Two buses face each other with a crowd of people in frontPublic transit in Thunder Bay began in Port Arthur in 1892 with the introduction of the electric street railway system. While the building of the street railway created conflict among prominent politicians and businessmen, it also ignited a civil rivalry between the towns of Port Arthur and Fort William, one that would last for decades. The electric street railway marked the beginning of public transit in Thunder Bay, and was a landmark as the first publicly owned civic railway in North America.

Public transportation in the Thunder Bay region evolved to adapt to the changing times in Canada, by introducing the Brill Trolley bus after the Second World War to maintain declining industrial jobs in the region. The growing popularity of the personal automobile, after the 1950s, prompted further reshaping within the public transit departments of the two towns. 

a bus sits out front of a glass front building with flags in the foregroundBy 1971, the last electric trolley was taken off the road, signalling the end of the electric transit era in the region. With the introduction of diesel buses and the amalgamation of two cities, Thunder Bay Transit went through an overhaul to allow the public transportation system to service two city centres, an intercity area, and massive rural, residential, and industrial areas. Through constant improvement, Thunder Bay Transit has continued to progress to serve the diverse needs of this Northwestern Ontario city with 2017 marking 125 years of service.



The Early Years 1890s-1940s an electric railway car carrying multiple people
Post-War Innovation 1940s-1970s A trolley going down the street with cars parked on either side
Amalgamation: Uniting Two Systems 1970s-1990s a passenger paying the driver as he walks onto the bus
Looking Forward 1990s-2017 A bus sitting in front of a glass building and bus terminal


Evolution of TBT Routes A map showing routes taken by buses in the city


About this exhibit

This exhibit details the history of public Transit in the City of Thunder Bay.

The exhibit was created using records available to the public from the City of Thunder Bay Archives. Information and support have also been provided by Thunder Bay Transit. The textual records seen in this exhibit cover the time period from 1892 to 2017, and the photographic images range from 1870 to 2017.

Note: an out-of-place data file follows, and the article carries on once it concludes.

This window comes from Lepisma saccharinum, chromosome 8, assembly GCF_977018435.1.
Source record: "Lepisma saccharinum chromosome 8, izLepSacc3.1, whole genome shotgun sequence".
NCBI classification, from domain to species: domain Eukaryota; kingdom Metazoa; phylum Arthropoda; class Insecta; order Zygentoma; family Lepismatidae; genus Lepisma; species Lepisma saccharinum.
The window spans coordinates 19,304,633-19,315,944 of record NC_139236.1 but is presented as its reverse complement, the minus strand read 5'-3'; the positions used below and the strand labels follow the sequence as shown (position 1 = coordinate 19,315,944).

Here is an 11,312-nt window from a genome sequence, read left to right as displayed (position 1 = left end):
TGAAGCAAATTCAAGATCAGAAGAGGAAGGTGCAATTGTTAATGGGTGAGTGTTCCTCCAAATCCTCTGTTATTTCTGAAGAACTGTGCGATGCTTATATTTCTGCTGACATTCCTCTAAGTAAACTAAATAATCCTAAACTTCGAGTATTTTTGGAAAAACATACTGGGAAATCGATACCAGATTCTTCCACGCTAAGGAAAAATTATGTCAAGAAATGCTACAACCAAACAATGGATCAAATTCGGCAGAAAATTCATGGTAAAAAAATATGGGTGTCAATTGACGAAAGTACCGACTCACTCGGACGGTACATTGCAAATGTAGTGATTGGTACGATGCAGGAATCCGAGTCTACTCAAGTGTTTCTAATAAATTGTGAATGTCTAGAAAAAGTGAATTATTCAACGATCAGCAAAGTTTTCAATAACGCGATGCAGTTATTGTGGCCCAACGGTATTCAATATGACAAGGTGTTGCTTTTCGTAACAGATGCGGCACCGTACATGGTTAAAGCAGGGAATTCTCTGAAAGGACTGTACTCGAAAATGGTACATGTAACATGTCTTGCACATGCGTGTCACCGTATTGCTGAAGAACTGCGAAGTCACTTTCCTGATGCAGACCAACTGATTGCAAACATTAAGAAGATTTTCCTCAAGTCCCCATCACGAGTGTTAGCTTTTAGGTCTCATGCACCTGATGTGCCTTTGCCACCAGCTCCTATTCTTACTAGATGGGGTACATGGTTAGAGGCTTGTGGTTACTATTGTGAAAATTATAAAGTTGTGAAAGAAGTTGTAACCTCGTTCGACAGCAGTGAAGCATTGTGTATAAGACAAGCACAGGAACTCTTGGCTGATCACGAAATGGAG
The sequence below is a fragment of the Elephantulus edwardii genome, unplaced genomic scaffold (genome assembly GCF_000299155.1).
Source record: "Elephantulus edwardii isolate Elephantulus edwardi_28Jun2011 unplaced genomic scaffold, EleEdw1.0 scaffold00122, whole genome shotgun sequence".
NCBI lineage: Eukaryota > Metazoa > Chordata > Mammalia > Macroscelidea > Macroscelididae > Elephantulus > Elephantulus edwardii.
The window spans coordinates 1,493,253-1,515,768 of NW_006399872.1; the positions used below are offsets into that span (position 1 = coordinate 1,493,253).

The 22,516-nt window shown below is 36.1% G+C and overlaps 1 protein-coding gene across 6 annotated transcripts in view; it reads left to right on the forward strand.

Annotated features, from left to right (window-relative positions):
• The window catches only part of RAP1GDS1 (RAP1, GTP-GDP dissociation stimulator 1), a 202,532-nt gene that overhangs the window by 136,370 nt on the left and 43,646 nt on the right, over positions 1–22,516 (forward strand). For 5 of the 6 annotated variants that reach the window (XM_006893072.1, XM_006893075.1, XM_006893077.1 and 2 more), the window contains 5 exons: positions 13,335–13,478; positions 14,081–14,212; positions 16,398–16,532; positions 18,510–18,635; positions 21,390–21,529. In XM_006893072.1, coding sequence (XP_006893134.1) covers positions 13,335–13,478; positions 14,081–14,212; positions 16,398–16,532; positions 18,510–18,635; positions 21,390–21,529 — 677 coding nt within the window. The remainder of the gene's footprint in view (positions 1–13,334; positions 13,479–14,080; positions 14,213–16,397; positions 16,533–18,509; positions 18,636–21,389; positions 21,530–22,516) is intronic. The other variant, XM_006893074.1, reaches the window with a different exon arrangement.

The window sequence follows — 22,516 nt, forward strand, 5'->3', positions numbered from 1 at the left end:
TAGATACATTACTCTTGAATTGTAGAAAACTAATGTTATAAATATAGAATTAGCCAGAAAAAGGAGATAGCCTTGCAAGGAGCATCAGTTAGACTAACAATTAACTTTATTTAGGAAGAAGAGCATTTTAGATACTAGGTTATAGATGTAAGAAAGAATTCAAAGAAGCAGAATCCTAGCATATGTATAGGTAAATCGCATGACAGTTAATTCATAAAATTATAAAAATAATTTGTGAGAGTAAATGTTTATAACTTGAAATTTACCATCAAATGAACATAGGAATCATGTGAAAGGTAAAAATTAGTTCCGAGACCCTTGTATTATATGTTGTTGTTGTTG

Archival series referred to in this exhibit include the following:

  • Fort William City Clerk’s Files (Series 4)
  • Fort William Annual Reports (Series 16)
  • Port Arthur Public Utilities Commission Files (Series 88)
  • Port Arthur Public Utilities Reference Files (Series 102)
  • Thunder Bay City Co-ordinator Files (Series 112)
  • Thunder Bay City Clerk's Files (Series 117)
  • City Manager’s Files (Series 412)
  • Transit Operational Files (Series 456)

For more information on the history of Thunder Bay Transit, or any other subject of interest, please visit or contact the City of Thunder Bay Archives.

Some personal information has been removed to protect the privacy of individuals.

The funding for this exhibition was received, in part, from the Young Canada Works program administered through the Canadian Council of Archives. The financial assistance is appreciated.

Every precaution has been taken to ensure that copyright has been cleared for images used in this exhibit. If you have any concerns, please contact the City of Thunder Bay Archives.

Please note that the documents in the exhibition reflect the time period in which they were created. For the sake of authenticity, these images and textual documents have not been altered. The statements reflected in them are not necessarily the viewpoints held by the City today.


This project is funded in part by the Government of Canada with the Young Canada Works program of the Department of Canadian Heritage.

 Canadian Government logo with small Canadian flag







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